Silver for Nonsuch!
We are delighted to announce that Nonsuch Park has been awarded Silver in the South & South East in Bloom 2016 awards.
South & South East in Bloom is part of the Britain in Bloom campaign, where Councils, communities, residents, businesses can work together to improve their environment.
This year’s awards were formally announced earlier this month and a member of the Nonsuch Park team and a representative of the Nonsuch Voles collected a Silver award in the Large Parks category.
The Nonsuch Voles are a volunteer group that meet weekly to carry out practical woodland and gardening work, working closely with park staff from Epsom & Ewell Borough Council who manage the day-to-day running of the Park.
Nonsuch Park is situated between Cheam and Ewell Village and is managed jointly by the London Borough of Sutton and Epsom & Ewell Borough Council.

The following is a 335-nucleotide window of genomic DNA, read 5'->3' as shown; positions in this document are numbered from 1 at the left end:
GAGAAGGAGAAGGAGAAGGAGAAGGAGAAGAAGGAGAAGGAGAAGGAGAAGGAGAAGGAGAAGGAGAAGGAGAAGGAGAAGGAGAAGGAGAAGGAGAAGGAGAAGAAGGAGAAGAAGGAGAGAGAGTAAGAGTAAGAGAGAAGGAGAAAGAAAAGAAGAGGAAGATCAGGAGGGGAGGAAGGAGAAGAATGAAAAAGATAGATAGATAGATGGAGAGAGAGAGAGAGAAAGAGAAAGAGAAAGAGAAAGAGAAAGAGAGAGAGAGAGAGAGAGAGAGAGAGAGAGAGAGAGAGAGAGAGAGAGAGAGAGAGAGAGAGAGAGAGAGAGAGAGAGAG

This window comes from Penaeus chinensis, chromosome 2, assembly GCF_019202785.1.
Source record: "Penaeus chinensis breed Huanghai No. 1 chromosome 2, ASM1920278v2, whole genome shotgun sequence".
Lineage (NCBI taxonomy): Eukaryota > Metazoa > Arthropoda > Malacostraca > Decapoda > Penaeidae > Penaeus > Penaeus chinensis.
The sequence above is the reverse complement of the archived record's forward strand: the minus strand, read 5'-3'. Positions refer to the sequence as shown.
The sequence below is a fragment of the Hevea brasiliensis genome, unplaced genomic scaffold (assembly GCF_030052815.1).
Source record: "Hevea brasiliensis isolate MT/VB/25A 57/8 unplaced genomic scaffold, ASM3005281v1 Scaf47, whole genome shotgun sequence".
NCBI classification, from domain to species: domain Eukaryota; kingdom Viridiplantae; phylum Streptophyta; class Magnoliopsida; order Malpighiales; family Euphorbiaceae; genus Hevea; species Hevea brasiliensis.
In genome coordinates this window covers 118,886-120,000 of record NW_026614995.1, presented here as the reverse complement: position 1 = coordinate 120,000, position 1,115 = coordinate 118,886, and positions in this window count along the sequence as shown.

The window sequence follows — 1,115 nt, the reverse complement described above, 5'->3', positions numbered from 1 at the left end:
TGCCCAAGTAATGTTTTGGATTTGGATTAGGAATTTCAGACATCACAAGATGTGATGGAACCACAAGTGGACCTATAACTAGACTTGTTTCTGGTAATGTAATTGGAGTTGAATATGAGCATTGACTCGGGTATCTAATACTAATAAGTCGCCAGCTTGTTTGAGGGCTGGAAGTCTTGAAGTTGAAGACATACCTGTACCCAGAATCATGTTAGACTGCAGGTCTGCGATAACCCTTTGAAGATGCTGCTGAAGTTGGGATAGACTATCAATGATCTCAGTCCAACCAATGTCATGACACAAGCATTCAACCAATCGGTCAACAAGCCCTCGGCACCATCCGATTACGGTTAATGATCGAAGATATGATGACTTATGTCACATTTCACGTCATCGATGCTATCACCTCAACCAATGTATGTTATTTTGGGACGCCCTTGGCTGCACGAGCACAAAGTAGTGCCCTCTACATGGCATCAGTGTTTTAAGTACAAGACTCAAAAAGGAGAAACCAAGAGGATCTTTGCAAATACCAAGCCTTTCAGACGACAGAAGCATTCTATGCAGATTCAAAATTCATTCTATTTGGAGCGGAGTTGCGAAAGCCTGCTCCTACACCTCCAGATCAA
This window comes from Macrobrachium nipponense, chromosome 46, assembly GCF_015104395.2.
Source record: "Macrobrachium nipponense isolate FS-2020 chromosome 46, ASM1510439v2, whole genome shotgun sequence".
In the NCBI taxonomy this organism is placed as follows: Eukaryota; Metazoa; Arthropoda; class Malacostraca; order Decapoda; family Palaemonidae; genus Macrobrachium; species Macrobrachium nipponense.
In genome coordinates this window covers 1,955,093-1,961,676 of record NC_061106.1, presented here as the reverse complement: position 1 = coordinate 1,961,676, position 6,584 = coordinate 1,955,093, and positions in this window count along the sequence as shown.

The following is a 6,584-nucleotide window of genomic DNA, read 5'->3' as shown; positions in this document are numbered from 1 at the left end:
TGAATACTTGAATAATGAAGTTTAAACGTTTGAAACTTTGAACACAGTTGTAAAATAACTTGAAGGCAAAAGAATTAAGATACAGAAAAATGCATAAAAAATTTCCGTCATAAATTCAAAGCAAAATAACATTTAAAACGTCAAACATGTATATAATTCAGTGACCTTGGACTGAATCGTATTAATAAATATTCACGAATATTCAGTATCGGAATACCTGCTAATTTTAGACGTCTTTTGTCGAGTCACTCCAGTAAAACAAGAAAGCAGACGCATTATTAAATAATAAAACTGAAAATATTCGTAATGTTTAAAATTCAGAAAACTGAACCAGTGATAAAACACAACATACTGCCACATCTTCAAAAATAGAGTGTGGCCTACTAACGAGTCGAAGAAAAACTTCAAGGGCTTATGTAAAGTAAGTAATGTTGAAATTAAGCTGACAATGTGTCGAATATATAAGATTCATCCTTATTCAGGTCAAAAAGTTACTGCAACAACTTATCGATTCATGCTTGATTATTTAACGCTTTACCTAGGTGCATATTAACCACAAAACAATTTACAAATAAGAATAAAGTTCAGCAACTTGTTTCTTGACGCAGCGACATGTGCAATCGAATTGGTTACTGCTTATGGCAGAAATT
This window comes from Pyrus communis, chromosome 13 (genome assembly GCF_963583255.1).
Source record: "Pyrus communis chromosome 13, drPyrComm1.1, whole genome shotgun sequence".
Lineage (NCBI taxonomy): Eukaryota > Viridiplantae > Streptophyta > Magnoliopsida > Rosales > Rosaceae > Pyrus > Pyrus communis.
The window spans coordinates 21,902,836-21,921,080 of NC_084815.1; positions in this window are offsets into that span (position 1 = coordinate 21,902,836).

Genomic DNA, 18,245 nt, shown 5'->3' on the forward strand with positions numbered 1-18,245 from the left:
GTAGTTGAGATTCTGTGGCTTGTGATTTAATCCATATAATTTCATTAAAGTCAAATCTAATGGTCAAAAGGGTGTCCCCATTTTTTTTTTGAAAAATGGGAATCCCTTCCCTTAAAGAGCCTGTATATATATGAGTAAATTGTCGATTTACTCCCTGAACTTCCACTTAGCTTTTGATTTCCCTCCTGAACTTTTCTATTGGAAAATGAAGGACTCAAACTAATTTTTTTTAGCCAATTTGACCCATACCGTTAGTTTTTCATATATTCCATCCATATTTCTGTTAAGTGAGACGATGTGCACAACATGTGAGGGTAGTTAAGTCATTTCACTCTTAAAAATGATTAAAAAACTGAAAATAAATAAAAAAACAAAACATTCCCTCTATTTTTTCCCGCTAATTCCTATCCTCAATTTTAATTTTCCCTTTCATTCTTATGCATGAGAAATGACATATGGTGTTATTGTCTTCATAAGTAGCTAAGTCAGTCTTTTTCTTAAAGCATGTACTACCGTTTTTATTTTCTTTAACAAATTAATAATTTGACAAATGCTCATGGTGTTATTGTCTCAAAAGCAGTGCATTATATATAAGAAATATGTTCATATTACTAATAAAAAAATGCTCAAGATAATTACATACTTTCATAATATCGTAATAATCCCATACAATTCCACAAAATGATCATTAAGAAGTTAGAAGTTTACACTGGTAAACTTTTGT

Sutton Councillor, Mary Burstow is the current Chairman of the Joint Management Committee and commented: “We are absolutely delighted to collect a Silver Award for Nonsuch Park. This is our first entry into the South & South East in Bloom competition and this award is a true reflection of the hard work, dedication and enthusiasm of Council Staff and Nonsuch Park Volunteers.”
The site of the park was originally occupied by the village of Cuddington which was cleared away to make room for King Henry VIII’s Nonsuch Palace in 1538. The structure was perhaps substantially complete by 1541 but the decorations of the outside walls (which were to be the fame of Nonsuch) were still in progress five years later. When Henry VIII died in 1547, the palace was still unfinished. It was completed by Henry Fitzalan, Twelfth Earl of Arundel, after his purchase of the palace from the crown in 1556. Elizabeth I regained Nonsuch in 1592 and it remained in Royal hands (apart from the Commonwealth) until 1670 when Charles II gave it to his mistress, Barbara Villiers, who became Baroness Nonsuch, Duchess of Cleveland. She demolished the palace in 1682-3 and broke up the parks to sell to cover her gambling debts. Only small remnants of the Palace can be seen today.